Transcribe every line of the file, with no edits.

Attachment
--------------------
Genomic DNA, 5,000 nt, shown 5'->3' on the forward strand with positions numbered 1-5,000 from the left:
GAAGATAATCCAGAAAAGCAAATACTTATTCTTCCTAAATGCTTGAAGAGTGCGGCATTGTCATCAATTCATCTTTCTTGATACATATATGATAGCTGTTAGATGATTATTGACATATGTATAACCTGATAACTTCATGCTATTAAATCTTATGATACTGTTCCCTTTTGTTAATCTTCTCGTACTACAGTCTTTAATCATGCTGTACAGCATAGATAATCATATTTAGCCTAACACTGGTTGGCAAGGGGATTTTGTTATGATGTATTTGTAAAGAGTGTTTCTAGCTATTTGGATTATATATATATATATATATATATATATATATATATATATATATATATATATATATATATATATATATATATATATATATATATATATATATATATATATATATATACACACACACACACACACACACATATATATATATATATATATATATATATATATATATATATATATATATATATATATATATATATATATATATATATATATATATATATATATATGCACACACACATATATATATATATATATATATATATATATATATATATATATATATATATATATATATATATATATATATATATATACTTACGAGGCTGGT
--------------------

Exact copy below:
Genomic DNA, 5,000 nt, shown 5'->3' on the forward strand with positions numbered 1-5,000 from the left:
GAAGATAATCCAGAAAAGCAAATACTTATTCTTCCTAAATGCTTGAAGAGTGCGGCATTGTCATCAATTCATCTTTCTTGATACATATATGATAGCTGTTAGATGATTATTGACATATGTATAACCTGATAACTTCATGCTATTAAATCTTATGATACTGTTCCCTTTTGTTAATCTTCTCGTACTACAGTCTTTAATCATGCTGTACAGCATAGATAATCATATTTAGCCTAACACTGGTTGGCAAGGGGATTTTGTTATGATGTATTTGTAAAGAGTGTTTCTAGCTATTTGGATTATATATATATATATATATATATATATATATATATATATATATATATATATATATATATATATATATATATATATATATATATATATATATATATATATATATATACACACACACACACACACACACATATATATATATATATATATATATATATATATATATATATATATATATATATATATATATATATATATATATATATATATATATATATATATATGCACACACACATATATATATATATATATATATATATATATATATATATATATATATATATATATATATATATATATATATATATATACTTACGAGGCTGGT